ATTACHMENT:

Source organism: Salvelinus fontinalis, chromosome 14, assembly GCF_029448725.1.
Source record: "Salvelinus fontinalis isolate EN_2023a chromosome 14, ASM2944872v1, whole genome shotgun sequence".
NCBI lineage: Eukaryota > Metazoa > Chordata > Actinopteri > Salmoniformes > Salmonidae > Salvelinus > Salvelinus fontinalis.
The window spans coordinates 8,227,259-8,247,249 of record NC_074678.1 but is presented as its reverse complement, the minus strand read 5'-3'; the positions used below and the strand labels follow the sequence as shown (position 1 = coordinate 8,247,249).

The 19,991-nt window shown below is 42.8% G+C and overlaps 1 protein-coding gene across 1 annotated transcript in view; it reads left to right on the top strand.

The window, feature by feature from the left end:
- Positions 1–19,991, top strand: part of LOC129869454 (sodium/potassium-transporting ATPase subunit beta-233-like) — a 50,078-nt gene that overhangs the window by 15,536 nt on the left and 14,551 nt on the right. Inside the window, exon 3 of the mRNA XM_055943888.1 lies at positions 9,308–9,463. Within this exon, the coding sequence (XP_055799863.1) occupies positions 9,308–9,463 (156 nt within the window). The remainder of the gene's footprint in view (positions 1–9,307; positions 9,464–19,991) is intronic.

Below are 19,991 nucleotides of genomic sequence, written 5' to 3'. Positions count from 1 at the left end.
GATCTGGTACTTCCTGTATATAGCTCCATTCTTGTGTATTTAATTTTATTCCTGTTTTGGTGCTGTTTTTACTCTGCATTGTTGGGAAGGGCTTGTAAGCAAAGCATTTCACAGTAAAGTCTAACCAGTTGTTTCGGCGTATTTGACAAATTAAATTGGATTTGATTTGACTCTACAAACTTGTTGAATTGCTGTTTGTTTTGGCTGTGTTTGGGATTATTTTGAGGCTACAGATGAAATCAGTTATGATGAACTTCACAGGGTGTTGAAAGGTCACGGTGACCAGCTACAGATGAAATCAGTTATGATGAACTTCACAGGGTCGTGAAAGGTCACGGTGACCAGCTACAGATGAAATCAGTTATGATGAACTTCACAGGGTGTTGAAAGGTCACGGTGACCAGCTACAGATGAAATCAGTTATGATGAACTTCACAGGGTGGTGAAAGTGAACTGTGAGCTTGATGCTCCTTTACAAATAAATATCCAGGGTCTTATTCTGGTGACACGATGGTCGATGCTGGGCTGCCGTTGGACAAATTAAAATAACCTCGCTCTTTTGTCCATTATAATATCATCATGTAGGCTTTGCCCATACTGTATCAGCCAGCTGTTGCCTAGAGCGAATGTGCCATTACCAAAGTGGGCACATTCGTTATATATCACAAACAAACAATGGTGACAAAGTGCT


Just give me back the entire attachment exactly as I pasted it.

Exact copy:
Source organism: Salvelinus fontinalis, chromosome 14, assembly GCF_029448725.1.
Source record: "Salvelinus fontinalis isolate EN_2023a chromosome 14, ASM2944872v1, whole genome shotgun sequence".
NCBI lineage: Eukaryota > Metazoa > Chordata > Actinopteri > Salmoniformes > Salmonidae > Salvelinus > Salvelinus fontinalis.
The window spans coordinates 8,227,259-8,247,249 of record NC_074678.1 but is presented as its reverse complement, the minus strand read 5'-3'; the positions used below and the strand labels follow the sequence as shown (position 1 = coordinate 8,247,249).

The 19,991-nt window shown below is 42.8% G+C and overlaps 1 protein-coding gene across 1 annotated transcript in view; it reads left to right on the top strand.

The window, feature by feature from the left end:
- Positions 1–19,991, top strand: part of LOC129869454 (sodium/potassium-transporting ATPase subunit beta-233-like) — a 50,078-nt gene that overhangs the window by 15,536 nt on the left and 14,551 nt on the right. Inside the window, exon 3 of the mRNA XM_055943888.1 lies at positions 9,308–9,463. Within this exon, the coding sequence (XP_055799863.1) occupies positions 9,308–9,463 (156 nt within the window). The remainder of the gene's footprint in view (positions 1–9,307; positions 9,464–19,991) is intronic.

Below are 19,991 nucleotides of genomic sequence, written 5' to 3'. Positions count from 1 at the left end.
GATCTGGTACTTCCTGTATATAGCTCCATTCTTGTGTATTTAATTTTATTCCTGTTTTGGTGCTGTTTTTACTCTGCATTGTTGGGAAGGGCTTGTAAGCAAAGCATTTCACAGTAAAGTCTAACCAGTTGTTTCGGCGTATTTGACAAATTAAATTGGATTTGATTTGACTCTACAAACTTGTTGAATTGCTGTTTGTTTTGGCTGTGTTTGGGATTATTTTGAGGCTACAGATGAAATCAGTTATGATGAACTTCACAGGGTGTTGAAAGGTCACGGTGACCAGCTACAGATGAAATCAGTTATGATGAACTTCACAGGGTCGTGAAAGGTCACGGTGACCAGCTACAGATGAAATCAGTTATGATGAACTTCACAGGGTGTTGAAAGGTCACGGTGACCAGCTACAGATGAAATCAGTTATGATGAACTTCACAGGGTGGTGAAAGTGAACTGTGAGCTTGATGCTCCTTTACAAATAAATATCCAGGGTCTTATTCTGGTGACACGATGGTCGATGCTGGGCTGCCGTTGGACAAATTAAAATAACCTCGCTCTTTTGTCCATTATAATATCATCATGTAGGCTTTGCCCATACTGTATCAGCCAGCTGTTGCCTAGAGCGAATGTGCCATTACCAAAGTGGGCACATTCGTTATATATCACAAACAAACAATGGTGACAAAGTGCT